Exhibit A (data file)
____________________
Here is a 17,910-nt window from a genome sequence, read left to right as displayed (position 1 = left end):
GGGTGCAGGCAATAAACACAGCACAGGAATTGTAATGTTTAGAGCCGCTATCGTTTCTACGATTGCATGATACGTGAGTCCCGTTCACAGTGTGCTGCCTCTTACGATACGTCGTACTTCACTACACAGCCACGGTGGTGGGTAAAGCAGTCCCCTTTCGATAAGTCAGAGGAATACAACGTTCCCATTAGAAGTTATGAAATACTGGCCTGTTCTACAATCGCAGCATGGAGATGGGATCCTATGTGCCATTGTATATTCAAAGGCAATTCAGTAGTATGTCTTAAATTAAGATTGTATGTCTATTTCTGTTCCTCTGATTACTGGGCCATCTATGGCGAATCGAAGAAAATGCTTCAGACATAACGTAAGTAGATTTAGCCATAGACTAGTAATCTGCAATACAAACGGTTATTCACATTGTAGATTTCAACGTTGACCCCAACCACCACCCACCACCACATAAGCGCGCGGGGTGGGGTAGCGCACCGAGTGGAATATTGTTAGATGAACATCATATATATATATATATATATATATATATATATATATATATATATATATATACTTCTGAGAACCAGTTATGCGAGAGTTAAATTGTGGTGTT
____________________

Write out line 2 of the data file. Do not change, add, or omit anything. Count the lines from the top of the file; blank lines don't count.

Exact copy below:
GGGTGCAGGCAATAAACACAGCACAGGAATTGTAATGTTTAGAGCCGCTATCGTTTCTACGATTGCATGATACGTGAGTCCCGTTCACAGTGTGCTGCCTCTTACGATACGTCGTACTTCACTACACAGCCACGGTGGTGGGTAAAGCAGTCCCCTTTCGATAAGTCAGAGGAATACAACGTTCCCATTAGAAGTTATGAAATACTGGCCTGTTCTACAATCGCAGCATGGAGATGGGATCCTATGTGCCATTGTATATTCAAAGGCAATTCAGTAGTATGTCTTAAATTAAGATTGTATGTCTATTTCTGTTCCTCTGATTACTGGGCCATCTATGGCGAATCGAAGAAAATGCTTCAGACATAACGTAAGTAGATTTAGCCATAGACTAGTAATCTGCAATACAAACGGTTATTCACATTGTAGATTTCAACGTTGACCCCAACCACCACCCACCACCACATAAGCGCGCGGGGTGGGGTAGCGCACCGAGTGGAATATTGTTAGATGAACATCATATATATATATATATATATATATATATATATATATATATATATATATATACTTCTGAGAACCAGTTATGCGAGAGTTAAATTGTGGTGTT